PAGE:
This event is also part of the Humanities Cultural Programme, one of the founding stones for the
future Stephen A. Schwarzman Centre for the Humanities.
Live Event: Friday 13 November 2020, 5.00pm
Watch the event here
Representative democracy is a system born in the eighteenth century under different epistemological, conceptual, and technological constraints. What if we could reinvent democracy from scratch today, using all the tools are our disposal since the digital revolution? In this colloquium, Hélène Landemore explores how her new paradigm of “open democracy,” in which the center of power is meant to be accessible to all equally, could be technologically empowered and AI-augmented to meet 21st century expectations and challenges.
Chaired by Professor John Tasioulas, the inaugural Director for the Institute for Ethics and AI, and Professor of Ethics and Legal Philosophy, Faculty of Philosophy, University of Oxford. Professor Tasioulas was at The Dickson Poon School of Law, Kings College London, from 2014, as the inaugural Chair of Politics, Philosophy & Law and Director of the Yeoh Tiong Lay Centre for Politics, Philosophy & Law. He has degrees in Law and Philosophy from the University of Melbourne, and a D.Phil in Philosophy from the University of Oxford, where he studied as a Rhodes Scholar. He was previously a Lecturer in Jurisprudence at the University of Glasgow, and Reader in Moral and Legal Philosophy at the University of Oxford, where he taught from 1998-2010. He has also acted as a consultant on human rights for the World Bank.
Professor Andrew Briggs developed the application of acoustic microscopy to image and measure the elastic structure of a wide range of materials, developing the theory to explain how cracks and other defects give rise to surface wave contrast. His 1992 monograph Acoustic Microscopy remains in print, with a new chapter on acoustically excited probe microscopy in the second edition (2010). With J.-P. Salvetat he used atomic force microscopy to determine the elastic constants of single-walled carbon nanotube ropes, subsequently extending the work to multiwalled nanotubes and biological microtubules.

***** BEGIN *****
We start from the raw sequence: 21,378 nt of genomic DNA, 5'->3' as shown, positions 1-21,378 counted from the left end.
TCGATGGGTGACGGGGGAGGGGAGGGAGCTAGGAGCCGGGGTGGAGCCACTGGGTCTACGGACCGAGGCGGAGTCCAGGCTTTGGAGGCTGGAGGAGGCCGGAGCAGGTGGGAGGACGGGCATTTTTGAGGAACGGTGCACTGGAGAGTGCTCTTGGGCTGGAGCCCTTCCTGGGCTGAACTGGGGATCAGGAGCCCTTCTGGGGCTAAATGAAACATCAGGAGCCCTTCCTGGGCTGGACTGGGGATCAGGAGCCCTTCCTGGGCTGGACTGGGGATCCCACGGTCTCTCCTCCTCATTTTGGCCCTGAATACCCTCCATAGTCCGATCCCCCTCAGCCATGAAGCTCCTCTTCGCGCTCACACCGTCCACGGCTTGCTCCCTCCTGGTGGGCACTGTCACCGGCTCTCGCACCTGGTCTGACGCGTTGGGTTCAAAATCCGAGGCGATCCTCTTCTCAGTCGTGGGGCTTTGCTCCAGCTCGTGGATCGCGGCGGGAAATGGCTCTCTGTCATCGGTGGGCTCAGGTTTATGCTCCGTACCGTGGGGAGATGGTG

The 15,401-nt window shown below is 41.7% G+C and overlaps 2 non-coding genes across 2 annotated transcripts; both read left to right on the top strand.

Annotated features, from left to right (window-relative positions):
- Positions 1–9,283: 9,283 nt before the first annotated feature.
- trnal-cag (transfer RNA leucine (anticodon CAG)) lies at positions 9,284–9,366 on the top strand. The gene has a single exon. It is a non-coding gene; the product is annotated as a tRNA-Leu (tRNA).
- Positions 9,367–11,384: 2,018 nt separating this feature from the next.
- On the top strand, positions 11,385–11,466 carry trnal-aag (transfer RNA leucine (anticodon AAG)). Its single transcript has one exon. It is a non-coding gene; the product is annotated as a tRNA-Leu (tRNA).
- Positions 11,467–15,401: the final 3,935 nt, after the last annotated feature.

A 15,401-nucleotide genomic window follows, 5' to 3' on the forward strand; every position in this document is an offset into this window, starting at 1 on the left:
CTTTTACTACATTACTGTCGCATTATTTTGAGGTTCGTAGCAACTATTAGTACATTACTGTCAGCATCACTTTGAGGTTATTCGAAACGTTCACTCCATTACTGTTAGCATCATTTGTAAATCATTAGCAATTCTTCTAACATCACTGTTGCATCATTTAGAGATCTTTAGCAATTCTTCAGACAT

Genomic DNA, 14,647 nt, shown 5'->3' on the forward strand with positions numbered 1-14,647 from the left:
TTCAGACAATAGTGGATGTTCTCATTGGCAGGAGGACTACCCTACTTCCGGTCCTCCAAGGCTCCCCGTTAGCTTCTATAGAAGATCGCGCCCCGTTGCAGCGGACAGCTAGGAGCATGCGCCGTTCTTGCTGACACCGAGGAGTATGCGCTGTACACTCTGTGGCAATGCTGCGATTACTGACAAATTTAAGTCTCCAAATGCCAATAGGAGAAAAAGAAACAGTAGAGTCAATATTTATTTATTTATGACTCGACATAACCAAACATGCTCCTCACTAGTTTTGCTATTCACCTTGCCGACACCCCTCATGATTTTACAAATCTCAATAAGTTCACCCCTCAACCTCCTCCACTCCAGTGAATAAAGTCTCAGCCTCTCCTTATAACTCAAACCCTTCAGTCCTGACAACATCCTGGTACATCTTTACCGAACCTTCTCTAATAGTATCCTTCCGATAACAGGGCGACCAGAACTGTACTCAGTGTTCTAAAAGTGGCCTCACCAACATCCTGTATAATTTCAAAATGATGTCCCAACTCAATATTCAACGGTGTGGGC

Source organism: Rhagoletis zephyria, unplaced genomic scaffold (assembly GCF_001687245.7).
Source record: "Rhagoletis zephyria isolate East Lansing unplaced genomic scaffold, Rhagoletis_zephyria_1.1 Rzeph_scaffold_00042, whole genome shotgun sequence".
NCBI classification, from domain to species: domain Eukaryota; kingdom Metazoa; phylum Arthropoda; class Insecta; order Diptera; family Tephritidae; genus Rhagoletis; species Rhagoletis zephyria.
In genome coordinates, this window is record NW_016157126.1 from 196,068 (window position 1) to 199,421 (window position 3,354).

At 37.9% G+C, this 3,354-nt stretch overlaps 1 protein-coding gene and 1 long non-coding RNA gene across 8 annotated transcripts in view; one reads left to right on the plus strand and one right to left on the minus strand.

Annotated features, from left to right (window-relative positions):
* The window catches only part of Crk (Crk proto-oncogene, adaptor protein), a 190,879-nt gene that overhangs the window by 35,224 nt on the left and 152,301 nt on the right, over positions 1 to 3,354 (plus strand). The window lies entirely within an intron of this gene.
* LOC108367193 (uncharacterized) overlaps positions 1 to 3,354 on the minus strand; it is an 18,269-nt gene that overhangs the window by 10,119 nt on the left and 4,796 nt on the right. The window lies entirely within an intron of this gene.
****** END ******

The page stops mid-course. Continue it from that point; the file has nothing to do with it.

He used high temperature scanning tunneling microscopy to obtain new insights into the surfaces of oxides that are insulating at room temperature and into the growth of semiconductors in real time. His atomic resolution images of surfaces of UO2, NiO and CoO, and also TiO2 and CeO2 yielded information about the local electronic properties and bonding, paving the way for new theory. He used elevated temperature STM to understand homo- and heteroepitaxial growth on silicon surfaces. By using gas precursors he was able to visualize growth directly in real space with atomic resolution in real time, from single atom dynamics to growth of several monolayers.
Professor Pratap Bhanu Mehta is currently University Professor and Professor of Political Science at Ashoka University. He has previously been Vice Chancellor of Ashoka University and President of the Centre for Policy Research. He has published widely on political theory, constitutional law and society and politics in India. His most recent book is the Oxford Handbook to the Constitution of India ( Jointly edited with Madhav Khosla and Sujit Choudhary). In public policy roles he has served as Member Convenor of the Prime Minister of India’s National Knowledge Commission, and a member of the National Security Advisory Board. He is also a columnist and editorial consultant to the Indian Express.
Professor Hélène Landemore (Yale) is Associate Professor of Political Science, with Tenure. Her research and teaching interests include democratic theory, political epistemology, theories of justice, the philosophy of social sciences (particularly economics), constitutional processes and theories, and workplace democracy. Hélène is the author of Hume (Presses Universitaires de France: 2004), a historical and philosophical investigation of David Hume’s theory of decision-making; Democratic Reason (Princeton University Press: 2013, Spitz prize 2015), an epistemic defense of democracy; and Open Democracy (Princeton University Press 2020), a vision for a new kind, more open form of democracy based on non-electoral forms of representation, including representation based on random selection.